Setting Up Git Identities

Working on many projects across multiple identities can be difficult to manage. This is a procedure for leveraging git aliases to set an identity at the project level for any project with support for GPG-based commit signing.

First, remove any existing global identity

git config --global --unset
git config --global --unset
git config --global --unset user.signingkey

Require local config to exist in order to make commits

Without the global user name and user email, git would use the system’s hostname and username to make commits. Tell git to throw an error instead, requiring you to specify an identity for every new project.

git config --global user.useConfigOnly true

For each identity, generate GPG keys

Generate a GPG public/private key pair:

# Newer versions of GPG
gpg --full-gen-key

# Older versions of GPG (< 2.1.17)
gpg --gen-key

Choose (1) RSA and RSA key type. Choose key size of 4096 bits, or whatever you think is appropriate for your use case. Set the key to not expire (0) unless you want to repeat this step periodically. Finally, set your name and email address. Comment can be left blank.

GPG key generation output

Once the key pair is generated we need to export the public key.

Export the public keys

For each identity, export the public key:

gpg --list-secret-keys --keyid-format LONG

where is the email address of the identity you just created.

This will output a sec ID in the format of rsa4096/[serial]. Copy the serial number, then run this command to output the public key:

gpg --armor --export [serial]

Copy the public key block and add it to your Github or Gitlab settings. With the public key, Github and Gitlab can cryptographically verify your commits, placing a “Verified” label next to each. You may also want to enable Vigilant Mode, which will place an “Unverified” label next to commits that have not been signed (otherwise no label will be shown.)

GPG key export

Set global git config identities

Now we need to create the identities in git’s global config. For example:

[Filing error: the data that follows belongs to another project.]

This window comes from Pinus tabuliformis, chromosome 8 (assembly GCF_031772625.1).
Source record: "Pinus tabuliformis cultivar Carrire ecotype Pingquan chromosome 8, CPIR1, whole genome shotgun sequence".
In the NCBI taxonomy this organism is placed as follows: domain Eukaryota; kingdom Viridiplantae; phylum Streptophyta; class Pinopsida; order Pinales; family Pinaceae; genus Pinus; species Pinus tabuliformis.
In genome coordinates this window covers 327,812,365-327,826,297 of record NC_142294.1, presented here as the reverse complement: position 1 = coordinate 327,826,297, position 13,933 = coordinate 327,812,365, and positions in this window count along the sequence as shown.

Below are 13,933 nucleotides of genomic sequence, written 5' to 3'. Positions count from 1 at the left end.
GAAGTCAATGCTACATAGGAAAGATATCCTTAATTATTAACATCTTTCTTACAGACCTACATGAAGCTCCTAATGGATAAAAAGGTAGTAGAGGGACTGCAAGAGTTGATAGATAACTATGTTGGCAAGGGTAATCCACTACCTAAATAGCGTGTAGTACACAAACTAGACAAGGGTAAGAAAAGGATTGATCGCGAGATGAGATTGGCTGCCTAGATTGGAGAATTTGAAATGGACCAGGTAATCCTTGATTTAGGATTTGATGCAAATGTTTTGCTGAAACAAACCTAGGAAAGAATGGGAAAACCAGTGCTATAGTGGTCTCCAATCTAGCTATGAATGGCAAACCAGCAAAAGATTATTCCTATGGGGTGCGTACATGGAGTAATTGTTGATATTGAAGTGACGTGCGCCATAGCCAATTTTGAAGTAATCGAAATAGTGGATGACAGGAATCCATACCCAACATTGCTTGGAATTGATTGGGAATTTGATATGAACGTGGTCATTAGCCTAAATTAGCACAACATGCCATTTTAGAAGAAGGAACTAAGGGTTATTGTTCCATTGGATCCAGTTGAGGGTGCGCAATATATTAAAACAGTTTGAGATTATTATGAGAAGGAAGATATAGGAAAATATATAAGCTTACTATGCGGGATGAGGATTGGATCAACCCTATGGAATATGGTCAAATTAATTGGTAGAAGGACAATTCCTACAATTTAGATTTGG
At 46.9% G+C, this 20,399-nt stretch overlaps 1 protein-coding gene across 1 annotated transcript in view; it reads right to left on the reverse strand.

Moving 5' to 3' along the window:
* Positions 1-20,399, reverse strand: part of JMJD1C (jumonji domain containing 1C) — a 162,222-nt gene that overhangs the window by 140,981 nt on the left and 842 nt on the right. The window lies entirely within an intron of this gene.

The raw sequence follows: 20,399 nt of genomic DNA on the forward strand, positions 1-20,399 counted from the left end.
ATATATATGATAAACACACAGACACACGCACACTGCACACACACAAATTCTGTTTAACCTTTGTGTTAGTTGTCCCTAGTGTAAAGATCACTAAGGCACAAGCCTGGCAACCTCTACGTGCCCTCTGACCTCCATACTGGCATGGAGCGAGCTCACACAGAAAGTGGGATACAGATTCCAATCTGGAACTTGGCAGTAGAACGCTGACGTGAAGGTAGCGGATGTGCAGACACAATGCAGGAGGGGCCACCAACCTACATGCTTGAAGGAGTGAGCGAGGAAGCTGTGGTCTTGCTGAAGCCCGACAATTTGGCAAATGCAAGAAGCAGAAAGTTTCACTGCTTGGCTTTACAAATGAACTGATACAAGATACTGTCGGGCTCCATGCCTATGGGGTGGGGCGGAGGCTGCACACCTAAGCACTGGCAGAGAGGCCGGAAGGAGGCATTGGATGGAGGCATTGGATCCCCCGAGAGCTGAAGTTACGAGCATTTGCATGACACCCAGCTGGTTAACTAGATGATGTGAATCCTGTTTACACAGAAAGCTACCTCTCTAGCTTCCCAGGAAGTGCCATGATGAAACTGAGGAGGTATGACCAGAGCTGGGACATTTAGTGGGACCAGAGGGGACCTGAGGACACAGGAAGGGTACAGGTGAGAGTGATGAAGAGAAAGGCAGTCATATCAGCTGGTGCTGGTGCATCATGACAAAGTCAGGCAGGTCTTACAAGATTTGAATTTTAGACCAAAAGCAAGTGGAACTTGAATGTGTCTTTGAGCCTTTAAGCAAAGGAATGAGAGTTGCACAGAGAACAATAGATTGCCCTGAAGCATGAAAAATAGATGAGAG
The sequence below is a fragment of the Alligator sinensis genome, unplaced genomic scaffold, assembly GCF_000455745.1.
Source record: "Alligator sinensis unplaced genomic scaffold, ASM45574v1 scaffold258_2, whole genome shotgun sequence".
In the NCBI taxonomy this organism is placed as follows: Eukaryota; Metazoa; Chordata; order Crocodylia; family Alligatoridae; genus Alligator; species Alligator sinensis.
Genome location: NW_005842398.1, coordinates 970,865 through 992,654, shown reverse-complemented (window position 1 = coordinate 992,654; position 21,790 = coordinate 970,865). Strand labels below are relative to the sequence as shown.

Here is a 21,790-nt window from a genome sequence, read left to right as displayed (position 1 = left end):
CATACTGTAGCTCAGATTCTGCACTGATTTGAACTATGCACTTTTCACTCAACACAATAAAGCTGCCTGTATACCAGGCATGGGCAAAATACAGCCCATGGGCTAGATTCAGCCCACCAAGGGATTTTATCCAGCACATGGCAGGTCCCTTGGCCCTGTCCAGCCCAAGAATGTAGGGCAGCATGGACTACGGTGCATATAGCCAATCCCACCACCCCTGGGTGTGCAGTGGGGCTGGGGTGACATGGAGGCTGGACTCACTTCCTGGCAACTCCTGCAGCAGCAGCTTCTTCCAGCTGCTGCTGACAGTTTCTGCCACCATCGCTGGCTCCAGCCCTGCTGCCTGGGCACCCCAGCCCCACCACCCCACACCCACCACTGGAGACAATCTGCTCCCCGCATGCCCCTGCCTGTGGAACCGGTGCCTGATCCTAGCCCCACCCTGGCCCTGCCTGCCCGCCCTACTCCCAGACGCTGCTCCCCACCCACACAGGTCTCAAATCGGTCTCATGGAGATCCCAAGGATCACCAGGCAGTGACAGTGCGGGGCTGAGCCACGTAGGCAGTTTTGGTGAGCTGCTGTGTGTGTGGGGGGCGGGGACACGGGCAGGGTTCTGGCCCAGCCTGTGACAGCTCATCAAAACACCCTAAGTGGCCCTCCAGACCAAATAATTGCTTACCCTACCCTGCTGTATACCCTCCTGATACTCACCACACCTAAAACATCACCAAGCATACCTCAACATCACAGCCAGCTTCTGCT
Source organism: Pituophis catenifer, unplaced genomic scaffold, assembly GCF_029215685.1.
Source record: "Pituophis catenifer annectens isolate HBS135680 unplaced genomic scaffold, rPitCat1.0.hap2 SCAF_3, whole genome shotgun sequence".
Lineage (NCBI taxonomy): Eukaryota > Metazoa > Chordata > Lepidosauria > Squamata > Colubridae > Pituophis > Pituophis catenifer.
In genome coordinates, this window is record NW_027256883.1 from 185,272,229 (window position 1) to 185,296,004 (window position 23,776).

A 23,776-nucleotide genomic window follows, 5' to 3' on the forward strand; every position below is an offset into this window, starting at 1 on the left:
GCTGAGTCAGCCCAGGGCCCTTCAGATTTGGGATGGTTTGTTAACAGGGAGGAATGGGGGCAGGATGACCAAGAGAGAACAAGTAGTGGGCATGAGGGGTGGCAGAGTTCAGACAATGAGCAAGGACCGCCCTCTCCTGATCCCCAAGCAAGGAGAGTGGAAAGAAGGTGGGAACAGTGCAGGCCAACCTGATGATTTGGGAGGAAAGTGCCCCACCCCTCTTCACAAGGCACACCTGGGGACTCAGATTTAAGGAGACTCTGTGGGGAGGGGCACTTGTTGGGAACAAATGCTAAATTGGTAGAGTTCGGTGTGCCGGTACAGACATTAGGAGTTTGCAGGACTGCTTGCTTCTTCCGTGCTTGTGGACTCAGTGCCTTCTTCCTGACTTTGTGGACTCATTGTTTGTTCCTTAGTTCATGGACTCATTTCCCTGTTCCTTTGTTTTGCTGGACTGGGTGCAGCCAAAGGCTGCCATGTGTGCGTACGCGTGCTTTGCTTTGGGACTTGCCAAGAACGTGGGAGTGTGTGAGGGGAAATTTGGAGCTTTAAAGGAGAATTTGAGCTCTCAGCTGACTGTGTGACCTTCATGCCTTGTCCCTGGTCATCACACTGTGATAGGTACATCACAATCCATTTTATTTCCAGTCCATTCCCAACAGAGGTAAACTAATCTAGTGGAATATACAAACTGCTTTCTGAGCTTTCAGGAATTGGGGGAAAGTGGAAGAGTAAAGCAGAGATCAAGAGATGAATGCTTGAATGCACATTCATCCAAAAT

git config --global "Your Name"
git config --global ""
git config --global user.gitlab.signingkey 543166183AE7043A
git config --global "Your Name"
git config --global ""
git config --global user.github.signingkey BCF8B7A8C138D16B
git config --global "Your Name"
git config --global ""
git config --global user.identity3.signingkey 4F3FFC37B1A027BD
git config --global "Your Name"
git config --global ""
git config --global user.identity4.signingkey D921F8BA473CF1FC

Create git alias

Setting a git alias will give us a new git command to use to set the identity at a project level. This really is just a script that sets a particular global identity to the local config.

git config --global alias.identity '! git config "$(git config user.$"; git config "$(git config user.$"; git config user.signingkey "$(git config user.$1.signingkey)"; :'

Sign all commits by default

To sign a commit, you need to pass the -S flag. It’s easy to forget to do this, so you may want to sign all commits by default.

git config --global commit.gpgsign true

Specify git identity

For each project, specify the git identity to use:

$ cd /path/to/git/repo
$ git config # should be no response
$ git config
$ git identity github
$ git config

That’s it! Now whenever you start a new project or work on an existing project, you can be confident that the correct name, email address, and GPG signing key are being used.